30 November 2011

Butterfly Portraits - Yellow Flash

Butterfly Portraits
The Yellow Flash (Rapala domitia domitia)


Nikon D700 ; Nikkor 105mm micro with TC III 2.0x, Manual Mode, 1/90s, f/6.3, ISO 800, No Flash, Handheld 

It was around this time last year that I crossed path with this fast and elusive Lycaenidae - The Yellow Flash. I had encountered this ‘special’ one on a few occasions during that time but couldn’t get a good enough close up shot. This had prompted me to return to the same place every weekend.

It was during one of those weekends that I chanced upon a good opportunity. While I was nearing its usual hangout, I scanned the area attentively and out of the low green foliage I noticed a tiny yellow ‘speck’. This is the familiar yellow ‘speck’ that I have been tracking down during the past weeks. I stopped momentarily, double checked my camera’s setting and proceeded to tread slowly towards it.

From my prior encounters with Yellow Flash, I knew that it was averse to flash and I needed to approach it in ‘stealth’ mode so as not to spook it off. As the subject was perched amongst very low leaves, I needed to be in prone position way before the safety distance. And soon enough I was down on the ground crawling my way towards it like a caterpillar.

As I wobbled myself towards the subject, I took some shots along the way. Surprisingly, this yellow character seemed to be oblivious to my presence as it stood there, perched proudly on the leaf.  Soon, I was near enough to have 3/4 of my viewfinder filled up by the subject. More shots were fired away to capture this special and rare species.

Since picking up butterfly photography 2 years ago, I have made many new friends. And through them I have learnt a lot about butterfly behavioural habits and patterns to really appreciate these marvels of nature. ButterflyCircle members' willingness to share and guide has greatly enhanced the learning experience, from the technical details of photography to the behavioural aspects of these wonderful Flying Jewels. Butterfly photography is all about perseverance, observance and patience and literally to “put your chest on the ground” to get that shot.

ButterflyCircle Photographer : Nelson Ong in his early 40's, working in the finance industry

27 November 2011

Butterfly Photography at Our Local Parks

Butterfly Photography at Our Local Parks
Featuring : Tampines Eco Green



















Tampines Eco Green is a 36.5 Ha urban park that was recently opened in early April 2011. It is situated at the fringe of Tampines Town at the north-eastern part of Singapore. The park is bounded by Tampines Expressway, Tampines Avenue 12 and Sungei Tampines canal.



















Tampines Eco Green is a haven for biodiversity and has various natural habitats such as marshes, secondary rainforests, open grasslands and freshwater ponds. The features in the ecologically-themed park include a viewing platform, an eco-toilet, vegetated bioswales, bird hides, and green roofs on all the rest shelters and toilet. A unique feature of the park is the wide Zoysia grass main trails that is easy on the feet and suitable for visitors of all ages.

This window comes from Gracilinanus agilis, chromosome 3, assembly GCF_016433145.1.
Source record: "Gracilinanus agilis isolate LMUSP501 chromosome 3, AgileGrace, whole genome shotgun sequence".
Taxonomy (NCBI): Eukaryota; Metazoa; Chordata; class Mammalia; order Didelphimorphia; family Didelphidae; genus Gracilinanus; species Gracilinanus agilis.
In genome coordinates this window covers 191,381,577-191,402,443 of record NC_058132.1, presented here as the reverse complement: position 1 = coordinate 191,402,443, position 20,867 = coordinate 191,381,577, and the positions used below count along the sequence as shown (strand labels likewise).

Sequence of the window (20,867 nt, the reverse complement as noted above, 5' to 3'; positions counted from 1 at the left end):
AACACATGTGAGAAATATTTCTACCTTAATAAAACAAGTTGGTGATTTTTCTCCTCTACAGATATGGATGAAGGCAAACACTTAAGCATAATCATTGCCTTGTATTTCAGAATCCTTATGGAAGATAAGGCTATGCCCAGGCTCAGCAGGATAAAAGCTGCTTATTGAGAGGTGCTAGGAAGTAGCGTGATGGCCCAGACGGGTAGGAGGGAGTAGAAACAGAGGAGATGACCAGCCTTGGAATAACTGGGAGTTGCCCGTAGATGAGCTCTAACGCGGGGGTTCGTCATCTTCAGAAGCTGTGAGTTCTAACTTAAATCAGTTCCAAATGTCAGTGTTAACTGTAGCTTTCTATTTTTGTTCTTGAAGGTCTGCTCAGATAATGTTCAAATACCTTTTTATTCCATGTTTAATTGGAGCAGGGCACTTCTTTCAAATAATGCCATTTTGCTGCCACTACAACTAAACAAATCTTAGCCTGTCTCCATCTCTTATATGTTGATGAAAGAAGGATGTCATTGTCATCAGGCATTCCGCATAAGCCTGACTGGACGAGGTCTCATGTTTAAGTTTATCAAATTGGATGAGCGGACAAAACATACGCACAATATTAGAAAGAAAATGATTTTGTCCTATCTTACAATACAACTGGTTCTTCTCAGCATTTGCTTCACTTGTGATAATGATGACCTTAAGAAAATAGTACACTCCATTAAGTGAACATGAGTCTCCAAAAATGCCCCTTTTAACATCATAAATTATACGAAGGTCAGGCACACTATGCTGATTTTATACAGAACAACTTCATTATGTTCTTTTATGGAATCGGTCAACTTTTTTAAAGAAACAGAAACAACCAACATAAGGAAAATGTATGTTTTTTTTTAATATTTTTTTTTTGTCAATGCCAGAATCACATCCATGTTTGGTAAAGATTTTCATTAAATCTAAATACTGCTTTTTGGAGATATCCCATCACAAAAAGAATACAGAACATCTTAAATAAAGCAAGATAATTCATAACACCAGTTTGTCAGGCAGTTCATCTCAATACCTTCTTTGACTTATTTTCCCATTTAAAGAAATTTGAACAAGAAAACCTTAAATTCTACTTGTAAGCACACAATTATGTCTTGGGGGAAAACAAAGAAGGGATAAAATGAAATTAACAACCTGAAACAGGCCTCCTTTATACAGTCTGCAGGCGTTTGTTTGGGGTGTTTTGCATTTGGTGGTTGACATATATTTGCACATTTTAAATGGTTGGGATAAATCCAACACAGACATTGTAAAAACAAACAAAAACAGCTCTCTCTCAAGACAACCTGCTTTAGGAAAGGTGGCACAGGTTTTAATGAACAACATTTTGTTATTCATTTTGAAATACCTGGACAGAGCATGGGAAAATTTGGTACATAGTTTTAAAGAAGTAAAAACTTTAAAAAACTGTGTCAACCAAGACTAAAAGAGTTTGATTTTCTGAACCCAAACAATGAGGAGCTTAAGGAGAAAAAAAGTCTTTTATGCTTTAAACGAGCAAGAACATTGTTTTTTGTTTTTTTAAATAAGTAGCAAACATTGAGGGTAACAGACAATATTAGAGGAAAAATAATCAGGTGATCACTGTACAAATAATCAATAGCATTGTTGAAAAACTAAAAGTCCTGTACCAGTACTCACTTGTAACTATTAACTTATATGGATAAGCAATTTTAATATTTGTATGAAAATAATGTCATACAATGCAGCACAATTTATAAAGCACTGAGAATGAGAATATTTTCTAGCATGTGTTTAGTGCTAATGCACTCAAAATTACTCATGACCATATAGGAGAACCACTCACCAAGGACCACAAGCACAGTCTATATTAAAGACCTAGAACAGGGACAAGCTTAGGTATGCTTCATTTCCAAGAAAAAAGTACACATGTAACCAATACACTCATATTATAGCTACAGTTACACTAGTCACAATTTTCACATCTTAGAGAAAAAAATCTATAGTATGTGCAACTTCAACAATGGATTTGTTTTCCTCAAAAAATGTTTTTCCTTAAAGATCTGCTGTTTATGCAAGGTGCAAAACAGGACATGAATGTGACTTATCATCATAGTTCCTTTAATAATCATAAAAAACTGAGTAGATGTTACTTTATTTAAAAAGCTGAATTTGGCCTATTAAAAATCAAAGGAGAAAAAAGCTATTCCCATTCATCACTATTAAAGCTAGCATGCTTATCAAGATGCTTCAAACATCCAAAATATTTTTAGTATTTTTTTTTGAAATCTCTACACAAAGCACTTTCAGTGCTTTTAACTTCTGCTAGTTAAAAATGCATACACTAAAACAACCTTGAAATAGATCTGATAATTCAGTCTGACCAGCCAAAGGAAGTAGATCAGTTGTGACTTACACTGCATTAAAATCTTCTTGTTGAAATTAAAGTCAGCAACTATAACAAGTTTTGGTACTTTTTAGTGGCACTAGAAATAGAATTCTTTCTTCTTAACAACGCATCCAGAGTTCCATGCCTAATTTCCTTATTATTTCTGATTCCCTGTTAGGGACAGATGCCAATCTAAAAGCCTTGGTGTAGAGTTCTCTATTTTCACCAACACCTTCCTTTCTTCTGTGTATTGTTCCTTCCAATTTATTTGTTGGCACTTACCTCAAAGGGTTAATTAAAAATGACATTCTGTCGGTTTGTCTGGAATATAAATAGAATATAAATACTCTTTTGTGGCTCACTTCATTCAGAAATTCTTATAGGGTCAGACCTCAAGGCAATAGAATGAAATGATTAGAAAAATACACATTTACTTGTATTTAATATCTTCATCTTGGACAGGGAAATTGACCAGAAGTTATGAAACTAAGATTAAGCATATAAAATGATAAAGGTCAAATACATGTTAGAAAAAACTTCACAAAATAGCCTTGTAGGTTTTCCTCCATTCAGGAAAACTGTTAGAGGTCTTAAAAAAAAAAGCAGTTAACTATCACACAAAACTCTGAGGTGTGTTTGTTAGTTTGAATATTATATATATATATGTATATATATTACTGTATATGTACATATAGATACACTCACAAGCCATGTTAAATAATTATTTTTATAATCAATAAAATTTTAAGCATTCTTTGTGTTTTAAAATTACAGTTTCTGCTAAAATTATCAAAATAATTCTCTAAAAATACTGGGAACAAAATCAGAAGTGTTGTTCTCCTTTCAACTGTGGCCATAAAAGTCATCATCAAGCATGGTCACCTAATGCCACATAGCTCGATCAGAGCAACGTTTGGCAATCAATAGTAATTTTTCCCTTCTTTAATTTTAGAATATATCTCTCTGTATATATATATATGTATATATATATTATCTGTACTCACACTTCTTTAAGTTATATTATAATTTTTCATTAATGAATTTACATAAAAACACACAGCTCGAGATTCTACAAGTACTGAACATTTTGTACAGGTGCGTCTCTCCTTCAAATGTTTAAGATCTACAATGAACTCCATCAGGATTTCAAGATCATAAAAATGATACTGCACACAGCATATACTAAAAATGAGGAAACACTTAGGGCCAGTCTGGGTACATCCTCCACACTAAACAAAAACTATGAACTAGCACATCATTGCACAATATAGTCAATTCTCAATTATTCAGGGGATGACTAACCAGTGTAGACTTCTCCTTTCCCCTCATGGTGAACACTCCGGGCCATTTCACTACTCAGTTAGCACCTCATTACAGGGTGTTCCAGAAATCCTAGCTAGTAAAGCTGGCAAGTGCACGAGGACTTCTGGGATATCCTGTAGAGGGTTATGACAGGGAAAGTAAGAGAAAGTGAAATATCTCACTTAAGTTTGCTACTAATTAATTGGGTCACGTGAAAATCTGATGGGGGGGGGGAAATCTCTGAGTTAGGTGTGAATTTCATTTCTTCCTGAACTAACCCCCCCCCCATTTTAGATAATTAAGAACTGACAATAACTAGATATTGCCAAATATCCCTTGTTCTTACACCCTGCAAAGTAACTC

A typical bioswale drainage at the park



















NParks and the consultants involved in the park should be commended for making every attempt to design eco-friendly features in the park. Whilst areas were cleared and additional landscaping and amenities added, this park is an excellent example of leaving large parts of the site 'natural' and no attempt was made to remove the natural flora on site.


































So a visitor can encounter areas which appear rather "unkempt" with uncontrolled growth of Lallang, wild weeds, exotic tree species like Acacia auriculiformis.and so on.













































All park furniture such as the signage, benches, bird hides, earth mounds and hedges were designed using recycled materials and environmentally-friendly labelled products.



















Every attempt was also made to harmonise signage, seats and other park paraphernalia to appear like natural objects in the park.





















The main sign - Tampines Eco Green fronting the primary access to the site off Tampines Ave 9 is made from recycled wood.



















Having large water bodies and luxuriant greenery, the park is home to many dragonflies, butterflies and birds. In various parts of the park, areas are left waterlogged and submerged, with snags, or dead trees and branches emerging from the water.































A bird-watching hide made of dead twigs and branches



















These perches are favourites amongst the bird photographers, who lay in wait for a perfect shot of some of the birds that abound in the park.



  
































Signage is ample around the park, and it is unlikely that anyone would get lost in this urban 'jungle'. Paths are clearly marked and safe, and forks and junctions along the main trail have directional signs to point visitors to other areas and features in the park.















A view towards the main entrance to the park



















The managed planting of some flowering plants and butterfly-attracting plants like Crotalaria and Leea rubra has helped sustain a good population of species at Tampines Eco Green.















Two Silverline species at one go!



















Amongst the more spectacular ones are the Lycaenidae from the Spindasis genus. Both the Silverlines - the Long-Banded and Club Silverlines, can be found here. At times, up to even a half a dozen of these pretty hairstreaks can be found on the ruby-red flowers of the Leea rubra bushes!